Original URL: http://www.theregister.co.uk/2010/10/02/npd_ipad_study/
iPad spends 20% of time in bed
'Not tonight, honey, I'm stroking my tablet'
Among the interesting stats turned up by a new study of iPad usage is that 20 per cent of users' iPad time is spent in bed.
That nugget was buried in a blog post  by Stephen Baker, the NPD Group's VP of industry analysis, discussing his research group's just-released "iPad Owner Study."
"It is obvious that the iPad form factor makes people feel warm and cuddly," writes Baker.
Considering that a recent Nielsen survey  discovered that 63 per cent of iPad owners are under 35 — significantly younger than owners of an Amazon Kindle or the study's representative netbook — we can only hope that a goodly chunk of that iPad bedtime time is spent with apps such as Naim Cesur's iKamasutra XL  or an iBooks  download of Violet Blue's Lust .
Speaking of lust, the NPD survey also revealed that early iPad adopters are more satisfied than those who puchased theirs after the initial rush — satisified with their iPads, that is. A full 80 percent of early adopters identified themselves as "very satisfied" with their purchase, a figure that dropped to 65 per cent for those who waited.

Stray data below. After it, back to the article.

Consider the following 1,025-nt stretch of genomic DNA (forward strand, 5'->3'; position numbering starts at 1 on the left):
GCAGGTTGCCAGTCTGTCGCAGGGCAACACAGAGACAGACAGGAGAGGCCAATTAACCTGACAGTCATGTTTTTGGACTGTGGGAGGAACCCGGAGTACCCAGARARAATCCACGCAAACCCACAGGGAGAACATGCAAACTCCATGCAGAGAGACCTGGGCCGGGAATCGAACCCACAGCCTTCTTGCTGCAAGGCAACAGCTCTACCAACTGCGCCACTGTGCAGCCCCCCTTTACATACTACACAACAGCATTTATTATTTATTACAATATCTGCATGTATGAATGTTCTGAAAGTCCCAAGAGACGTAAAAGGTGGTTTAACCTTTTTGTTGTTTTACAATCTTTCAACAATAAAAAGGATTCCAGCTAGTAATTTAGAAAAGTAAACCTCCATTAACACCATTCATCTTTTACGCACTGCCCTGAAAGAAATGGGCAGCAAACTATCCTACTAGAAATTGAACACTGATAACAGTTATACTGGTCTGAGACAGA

Those early adopters currently use their iPads more than 18 hours per week, and for about a third of them, that per-week usage is growing — a trend opposite to that experienced by your Reg reporter, who found his iPad involvement shrinking  over time.
But, it must be quickly admitted, said Reg reporter is far north of that under-35 demographic.
In a separate release  announcing the survey, Baker also noted that "Early adopters, like iPad owners ... purchase products because they want them, not because they need them."
That characterization, some would argue, fits well with the Mac-centric nature of iPad owners. Among the early iPad adopters, 50 per cent owned Macs; among later buyers, that number dropped to 45 per cent.
The study also weighed in on the ongoing controversy over whether iPad sales are cannibalizing PC sales — NPD says the effect is minimal. Their findings weren't quite as sanguine for Kindle, Nook, Kobo, and other ebook readers, however: "According to the report," the NPD release reads, "only 13 percent of iPad owners surveyed bought an iPad instead of a PC, while 24 percent replaced a planned e-reader purchase with an iPad."
You can find information on how to purchase a copy of the "iPad Owner Study" here . Ask for a PDF version, so you can read it on your iPad.
In bed. Alone. ®